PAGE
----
Thursday, February 17, 2011

Using Learning Styles to Increase Effectiveness of AT

How do your students learn? Have you taken the time to analyze whether a student you are evaluating for AT is kinesthetic, auditory, tactile, visual, etc?
I was observing a student this week that has a cleft palette. He is a primary student learning phonics and sounding out words. As I watched the class drill sight words flashing on a screen, all reading out loud, this student had delayed response, listening to the class then trying to say the word. It didn't take long before he gave up and was looking around the room completely off task. Now I had sat with him all afternoon and saw that he was a hard worker and was able to focus and do good work - so he didn't have attention deficits. What I did see was a style of expressing mastery of a skill that was actually not his forte. In fact it was his main disability - pronunciation and expressive language. No wonder he gave up!
This prompted me to think about how I watched him learn skills and look at his learning style. After class I asked the teacher how he learns best, what his style of learning is. We discussed it and I challenged her to think of multiple modalities to express mastery and drill and practice. How will this student be able to be successful? If he can't say the word, is he missing a step in finalizing the process neurologically to build those neural pathways and connections? How can he " finalize the learning" in another modality so it seals the deal?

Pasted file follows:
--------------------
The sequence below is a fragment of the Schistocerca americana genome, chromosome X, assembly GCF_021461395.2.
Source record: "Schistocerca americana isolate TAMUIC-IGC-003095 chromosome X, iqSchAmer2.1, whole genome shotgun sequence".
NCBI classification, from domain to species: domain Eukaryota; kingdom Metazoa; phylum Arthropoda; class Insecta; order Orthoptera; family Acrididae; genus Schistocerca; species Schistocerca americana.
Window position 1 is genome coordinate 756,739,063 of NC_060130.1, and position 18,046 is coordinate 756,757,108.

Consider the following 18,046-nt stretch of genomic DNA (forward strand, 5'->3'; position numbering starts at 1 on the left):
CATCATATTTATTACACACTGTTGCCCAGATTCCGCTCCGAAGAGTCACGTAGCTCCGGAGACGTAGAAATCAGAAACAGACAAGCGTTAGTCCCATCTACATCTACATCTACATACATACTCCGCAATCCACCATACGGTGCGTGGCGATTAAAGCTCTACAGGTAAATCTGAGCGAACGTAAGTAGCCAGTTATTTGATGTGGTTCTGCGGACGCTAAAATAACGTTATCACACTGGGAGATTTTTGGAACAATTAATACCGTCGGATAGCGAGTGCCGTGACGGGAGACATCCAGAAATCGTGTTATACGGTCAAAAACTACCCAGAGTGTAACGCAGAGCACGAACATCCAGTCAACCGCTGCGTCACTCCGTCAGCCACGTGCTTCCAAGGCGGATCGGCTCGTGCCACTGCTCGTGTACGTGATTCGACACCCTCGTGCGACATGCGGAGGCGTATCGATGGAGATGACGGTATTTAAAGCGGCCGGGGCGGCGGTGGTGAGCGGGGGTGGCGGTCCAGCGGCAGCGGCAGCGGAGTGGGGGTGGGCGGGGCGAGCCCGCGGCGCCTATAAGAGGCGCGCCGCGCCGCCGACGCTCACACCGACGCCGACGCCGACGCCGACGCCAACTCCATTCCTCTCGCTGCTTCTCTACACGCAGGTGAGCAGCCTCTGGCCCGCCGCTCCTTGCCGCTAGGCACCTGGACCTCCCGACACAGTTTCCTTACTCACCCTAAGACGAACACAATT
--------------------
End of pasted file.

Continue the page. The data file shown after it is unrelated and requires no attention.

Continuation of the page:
I would challenge you to look at learning styles, differentiated instruction, strategies for multiple intelligences, multi-sensory learning and apply AT that supports finalizing the learning so the concept becomes second nature.
Some resources can be explored at the CAST website where you can explore several self-paced modules that will help you think in this way.

All the best to you!

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T_Sommer said...

This is an excellent point! Sometimes we take AT for advantage, thinking that it will "fix" the student to learn better, but we have to take into account the WAYS in which the student learns.

Can't we apply this principle to all students to help them learn best?

adjenri said...

I think if the student can't say the word and struggles with expressive language then there should be other options offered for the student. For example, he could write down the answer, type up the answer, use an AAC device, or a communication board. The student should not be limited by his disability.